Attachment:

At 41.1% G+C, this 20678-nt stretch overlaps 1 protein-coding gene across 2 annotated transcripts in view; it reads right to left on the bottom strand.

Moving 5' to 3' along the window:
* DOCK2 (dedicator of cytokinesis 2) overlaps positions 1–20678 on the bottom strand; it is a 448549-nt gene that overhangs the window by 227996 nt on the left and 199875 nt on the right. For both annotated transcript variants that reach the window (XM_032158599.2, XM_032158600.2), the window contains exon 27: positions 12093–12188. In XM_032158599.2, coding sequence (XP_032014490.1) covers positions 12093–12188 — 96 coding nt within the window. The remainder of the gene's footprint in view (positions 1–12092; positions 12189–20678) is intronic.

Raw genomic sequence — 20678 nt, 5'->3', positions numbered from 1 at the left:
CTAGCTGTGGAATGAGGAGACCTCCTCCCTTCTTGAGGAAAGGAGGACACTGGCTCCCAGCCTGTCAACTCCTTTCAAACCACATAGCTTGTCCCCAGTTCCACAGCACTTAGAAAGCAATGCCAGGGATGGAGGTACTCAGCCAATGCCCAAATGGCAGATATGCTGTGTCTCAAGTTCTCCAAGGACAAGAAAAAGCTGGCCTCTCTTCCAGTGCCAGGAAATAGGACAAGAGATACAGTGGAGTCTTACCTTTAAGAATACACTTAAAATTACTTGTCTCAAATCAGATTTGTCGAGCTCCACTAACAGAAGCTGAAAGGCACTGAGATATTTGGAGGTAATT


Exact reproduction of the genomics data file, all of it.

At 41.1% G+C, this 20678-nt stretch overlaps 1 protein-coding gene across 2 annotated transcripts in view; it reads right to left on the bottom strand.

Moving 5' to 3' along the window:
* DOCK2 (dedicator of cytokinesis 2) overlaps positions 1–20678 on the bottom strand; it is a 448549-nt gene that overhangs the window by 227996 nt on the left and 199875 nt on the right. For both annotated transcript variants that reach the window (XM_032158599.2, XM_032158600.2), the window contains exon 27: positions 12093–12188. In XM_032158599.2, coding sequence (XP_032014490.1) covers positions 12093–12188 — 96 coding nt within the window. The remainder of the gene's footprint in view (positions 1–12092; positions 12189–20678) is intronic.

Raw genomic sequence — 20678 nt, 5'->3', positions numbered from 1 at the left:
CTAGCTGTGGAATGAGGAGACCTCCTCCCTTCTTGAGGAAAGGAGGACACTGGCTCCCAGCCTGTCAACTCCTTTCAAACCACATAGCTTGTCCCCAGTTCCACAGCACTTAGAAAGCAATGCCAGGGATGGAGGTACTCAGCCAATGCCCAAATGGCAGATATGCTGTGTCTCAAGTTCTCCAAGGACAAGAAAAAGCTGGCCTCTCTTCCAGTGCCAGGAAATAGGACAAGAGATACAGTGGAGTCTTACCTTTAAGAATACACTTAAAATTACTTGTCTCAAATCAGATTTGTCGAGCTCCACTAACAGAAGCTGAAAGGCACTGAGATATTTGGAGGTAATT